NACLA is launching a summer fundraising campaign. Click here to show your support.
On July 26, President Donald Trump towered over Guatemalan interior minister Enrique Degenhart and U.S. interim secretary of homeland security Kevin McAleenan as they sat to sign the Safe Third Country agreement. Behind them, in the White House’s Oval Office, hung a perfectly placed portrait of Abraham Lincoln, reminding us that the “agreement” was signed under the disciplinarian eye of the U.S., both past and present.
The Safe Third Country agreement will make migrants who have passed through Guatemala ineligible for protection in the United States. Instead, they would be required to request asylum in Guatemala. Further, those who manage to make it to the U.S. will be deported back to Guatemala, which has been deemed a “safe place” to live.
The details of the agreement remain murky and lack transparency. For instance, it is still not clear how the United States and the Guatemalan government will offer “safety and security” for thousands of migrants, when Guatemala is unable to provide health care, education, housing, food, and security for the vast majority of its population, and especially its Indigenous peoples. It is also still unclear as to whether these regulations would apply to Guatemalans seeking asylum. Additionally, it is still unclear when this agreement will go into effect given that it has not been approved by the Guatemalan congress. Nevertheless, the signing of this agreement under threats by the Trump administration to block Guatemalan exports and enact tariffs on remittances signals the U.S.’ continued strategy of coercion, rather than cooperation, with Central American nations. This strong-arming encapsulates the legacies of colonialism in the region that continue to dispose and eradicate Indigenous working peoples and the working class in Central America.
The coercion is not new. The U.S. has historically viewed Central America as a site of production and expansion for its own economic and political interests, and acted accordingly through frequent interventions. Even so, the signing of the agreement demonstrated not just another example of U.S. imposition, but also the complicity of Guatemalan president Jimmy Morales and the Guatemalan oligarchy. Just as past dictators sold land and labor for a cut of U.S. profits, complicit members of Central American governments continue to sell off land and resources, impacting Indigenous communities throughout the Central American isthmus. The Safe Third Country Agreement continues this tradition by paving the way for corporations to profit off private detention camps that could be built in Guatemala, by ensuring the continuation of unrelenting militarization of Central American borders, and by locking Indigenous people and other migrants into the violent conditions they are attempting to escape. As always, the victims are Central America’s working poor and Indigenous peoples, who continue to face violent dispossession and disposability.
Enduring Colonial Legacies in Guatemala
Although the Safe Third Country agreement would have devastating consequences for Central American migrants—as well as migrants coming from other countries with colonial legacies such as Nicaragua, Haiti, Venezuela, Cuba, Brazil, and West African countries—one of the most invisible and affected groups will continue to be Indigenous communities, and specifically the Maya. The forced displacement of Mayas to the United States is the result of severe socio-political inequalities and systemic violence that governments, corporations, and elites have inflicted on Indigenous peoples with complete impunity since the colonial period. Additionally, after the disproportionate murder of Maya populations by U.S.-backed state forces during the 36-year Guatemalan civil war—of the over 200,000 civilians killed, 83 percent were Maya and 93 percent of the murders were committed by state forces—the expansion of extractive industries such as gold mining and hydroelectric dams in the wake of the peace accords has continued to displace Mayas from their ancestral lands. These projects have moved into Maya territories with the same viciousness of the civil war, continuing the killing, kidnapping, enforced disappearance, and displacement.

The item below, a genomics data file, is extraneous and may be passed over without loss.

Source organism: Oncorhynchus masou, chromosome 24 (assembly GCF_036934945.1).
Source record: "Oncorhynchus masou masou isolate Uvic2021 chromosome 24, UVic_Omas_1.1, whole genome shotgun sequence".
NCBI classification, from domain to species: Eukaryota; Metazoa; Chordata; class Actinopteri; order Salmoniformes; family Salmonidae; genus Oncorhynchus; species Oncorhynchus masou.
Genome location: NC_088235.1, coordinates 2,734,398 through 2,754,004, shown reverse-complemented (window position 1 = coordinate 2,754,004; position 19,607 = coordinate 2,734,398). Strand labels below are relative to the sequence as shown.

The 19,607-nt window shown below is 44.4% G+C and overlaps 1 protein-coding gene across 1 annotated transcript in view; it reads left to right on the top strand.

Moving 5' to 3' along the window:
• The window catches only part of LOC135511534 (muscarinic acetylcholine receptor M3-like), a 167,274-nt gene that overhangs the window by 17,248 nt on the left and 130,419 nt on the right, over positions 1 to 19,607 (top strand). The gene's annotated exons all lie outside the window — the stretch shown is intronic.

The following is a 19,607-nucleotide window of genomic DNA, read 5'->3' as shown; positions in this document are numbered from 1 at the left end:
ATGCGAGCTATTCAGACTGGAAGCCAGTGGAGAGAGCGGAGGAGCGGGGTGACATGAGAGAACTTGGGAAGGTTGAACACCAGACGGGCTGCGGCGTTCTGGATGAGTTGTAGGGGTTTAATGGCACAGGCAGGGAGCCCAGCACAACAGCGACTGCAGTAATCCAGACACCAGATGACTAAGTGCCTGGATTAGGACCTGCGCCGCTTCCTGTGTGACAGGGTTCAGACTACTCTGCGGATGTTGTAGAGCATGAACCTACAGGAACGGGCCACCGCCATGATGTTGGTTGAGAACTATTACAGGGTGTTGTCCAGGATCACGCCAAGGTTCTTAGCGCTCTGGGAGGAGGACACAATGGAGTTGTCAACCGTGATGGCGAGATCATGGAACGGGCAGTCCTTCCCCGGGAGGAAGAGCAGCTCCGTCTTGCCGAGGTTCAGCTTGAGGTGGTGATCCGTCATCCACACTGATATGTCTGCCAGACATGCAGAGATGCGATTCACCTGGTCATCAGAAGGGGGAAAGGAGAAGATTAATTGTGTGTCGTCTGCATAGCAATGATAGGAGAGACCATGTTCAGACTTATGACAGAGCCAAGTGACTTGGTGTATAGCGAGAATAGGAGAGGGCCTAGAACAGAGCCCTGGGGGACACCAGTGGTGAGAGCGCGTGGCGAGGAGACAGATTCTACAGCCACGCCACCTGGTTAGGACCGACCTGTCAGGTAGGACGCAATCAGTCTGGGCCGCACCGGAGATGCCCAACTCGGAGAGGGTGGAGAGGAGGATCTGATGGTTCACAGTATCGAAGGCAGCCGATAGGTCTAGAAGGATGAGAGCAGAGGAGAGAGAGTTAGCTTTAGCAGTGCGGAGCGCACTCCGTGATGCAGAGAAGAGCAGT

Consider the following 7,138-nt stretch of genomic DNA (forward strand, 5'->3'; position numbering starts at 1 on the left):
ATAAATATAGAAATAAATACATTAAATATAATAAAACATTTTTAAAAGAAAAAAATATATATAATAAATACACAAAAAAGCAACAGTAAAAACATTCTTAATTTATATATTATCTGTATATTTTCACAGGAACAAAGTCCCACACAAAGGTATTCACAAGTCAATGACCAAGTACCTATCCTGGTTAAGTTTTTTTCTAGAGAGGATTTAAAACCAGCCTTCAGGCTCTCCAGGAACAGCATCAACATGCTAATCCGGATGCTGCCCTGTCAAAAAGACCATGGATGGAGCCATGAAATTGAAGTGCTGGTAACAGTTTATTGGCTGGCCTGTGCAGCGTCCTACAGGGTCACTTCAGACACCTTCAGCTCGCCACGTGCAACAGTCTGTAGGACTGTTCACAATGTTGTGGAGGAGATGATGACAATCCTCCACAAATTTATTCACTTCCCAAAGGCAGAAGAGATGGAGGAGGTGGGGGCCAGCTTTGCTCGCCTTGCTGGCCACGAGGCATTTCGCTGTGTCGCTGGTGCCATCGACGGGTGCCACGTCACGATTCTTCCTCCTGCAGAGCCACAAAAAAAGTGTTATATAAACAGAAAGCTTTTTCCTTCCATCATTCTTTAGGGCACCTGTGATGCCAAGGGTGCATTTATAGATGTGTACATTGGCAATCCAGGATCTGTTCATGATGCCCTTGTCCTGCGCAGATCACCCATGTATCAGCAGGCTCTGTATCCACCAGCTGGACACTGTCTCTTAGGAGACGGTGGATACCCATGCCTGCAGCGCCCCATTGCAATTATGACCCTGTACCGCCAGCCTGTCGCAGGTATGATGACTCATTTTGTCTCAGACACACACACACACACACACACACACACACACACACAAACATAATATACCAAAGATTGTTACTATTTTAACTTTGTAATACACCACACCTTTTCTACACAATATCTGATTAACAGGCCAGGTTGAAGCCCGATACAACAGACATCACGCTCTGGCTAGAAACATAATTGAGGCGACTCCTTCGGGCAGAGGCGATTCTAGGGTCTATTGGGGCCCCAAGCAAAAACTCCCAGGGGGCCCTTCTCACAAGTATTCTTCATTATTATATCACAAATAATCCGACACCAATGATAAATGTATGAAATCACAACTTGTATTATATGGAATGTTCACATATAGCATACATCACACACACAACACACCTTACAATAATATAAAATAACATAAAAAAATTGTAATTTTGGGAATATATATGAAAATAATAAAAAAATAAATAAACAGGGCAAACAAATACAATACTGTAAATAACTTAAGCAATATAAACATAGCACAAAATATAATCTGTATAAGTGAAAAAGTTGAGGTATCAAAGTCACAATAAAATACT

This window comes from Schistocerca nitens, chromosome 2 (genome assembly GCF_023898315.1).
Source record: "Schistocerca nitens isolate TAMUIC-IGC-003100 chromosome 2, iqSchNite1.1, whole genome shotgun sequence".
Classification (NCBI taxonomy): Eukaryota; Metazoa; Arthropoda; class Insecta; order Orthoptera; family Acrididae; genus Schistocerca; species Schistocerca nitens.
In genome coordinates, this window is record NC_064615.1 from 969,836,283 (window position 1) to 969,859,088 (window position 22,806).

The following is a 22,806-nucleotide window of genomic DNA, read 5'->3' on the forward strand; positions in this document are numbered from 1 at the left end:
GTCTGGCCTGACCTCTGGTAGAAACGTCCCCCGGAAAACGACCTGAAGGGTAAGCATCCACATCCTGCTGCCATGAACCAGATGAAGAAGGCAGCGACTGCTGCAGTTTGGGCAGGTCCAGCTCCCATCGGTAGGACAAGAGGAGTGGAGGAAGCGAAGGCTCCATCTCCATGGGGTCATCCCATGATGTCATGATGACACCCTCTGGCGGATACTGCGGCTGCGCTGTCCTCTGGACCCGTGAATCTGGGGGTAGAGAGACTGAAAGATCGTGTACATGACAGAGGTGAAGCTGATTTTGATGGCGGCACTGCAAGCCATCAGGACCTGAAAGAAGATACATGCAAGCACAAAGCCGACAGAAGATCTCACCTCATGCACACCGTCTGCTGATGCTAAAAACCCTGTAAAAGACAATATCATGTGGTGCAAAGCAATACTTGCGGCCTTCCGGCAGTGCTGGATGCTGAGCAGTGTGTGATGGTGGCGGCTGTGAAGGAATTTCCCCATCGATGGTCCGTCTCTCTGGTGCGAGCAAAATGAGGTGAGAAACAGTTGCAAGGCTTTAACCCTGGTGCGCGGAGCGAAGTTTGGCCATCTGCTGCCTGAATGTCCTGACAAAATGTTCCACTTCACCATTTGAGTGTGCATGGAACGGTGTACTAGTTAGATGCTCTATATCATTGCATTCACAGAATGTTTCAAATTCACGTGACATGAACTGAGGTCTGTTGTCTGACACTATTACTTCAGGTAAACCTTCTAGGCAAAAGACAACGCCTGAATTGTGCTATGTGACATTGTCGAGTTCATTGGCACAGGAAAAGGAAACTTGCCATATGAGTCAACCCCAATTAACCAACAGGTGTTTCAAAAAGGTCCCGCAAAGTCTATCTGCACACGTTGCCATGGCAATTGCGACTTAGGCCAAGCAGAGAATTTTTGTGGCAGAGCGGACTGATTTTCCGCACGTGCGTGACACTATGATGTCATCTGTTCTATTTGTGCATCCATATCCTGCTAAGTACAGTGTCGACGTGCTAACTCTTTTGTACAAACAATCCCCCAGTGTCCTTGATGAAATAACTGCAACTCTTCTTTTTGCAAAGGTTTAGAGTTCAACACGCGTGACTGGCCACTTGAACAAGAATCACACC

The Safe Third Country Agreement will further reduce the Mayas’ already limited access to healthcare, education, housing, food, and jobs, since the Guatemalan government will be forced to address the immediate needs of thousands of migrants before those of its own population. These extremely precarious conditions could force more Mayas to leave their territories and migrate to the United States. Furthermore, the Safe Third Country Agreement sets up yet another barrier to seeking asylum, not only for Maya and other Indigenous peoples in Guatemala, but also for the thousands of Indigenous migrants across the region facing similar forms of systemic violence and displacement, including Garifuna, Tolupanes, and Lencas in Honduras and others in El Salvador.
The narrative surrounding Central American migration not only homogenizes migrants into an indistinguishable mass, but also contributes to the systemic violence and discriminatory practices against displaced Maya migrants. The majority of Guatemalans migrating to the United States are Mayas from regions subject to the U.S.-sponsored genocide. Maya migrants who have arrived at U.S. borders are subject to extreme discrimination, including lacking access to adequate court interpreters and facing disproportionate rates of violence at the hands of CBP and ICE officers, as evidenced by the number of Guatemalan Maya children who have died at ICE detention centers: Jakelin Caal Maquin, Felipe Gómez Alonzo, Wilmer Josúe Ramírez, Carlos Gregorio Hernández, and Juan de León Gutiérrez. Mayas, and other Indigenous migrants, also face violent forms of discrimination from non-Indigenous migrants, smugglers and state authorities from every country they reach.
Politics of Death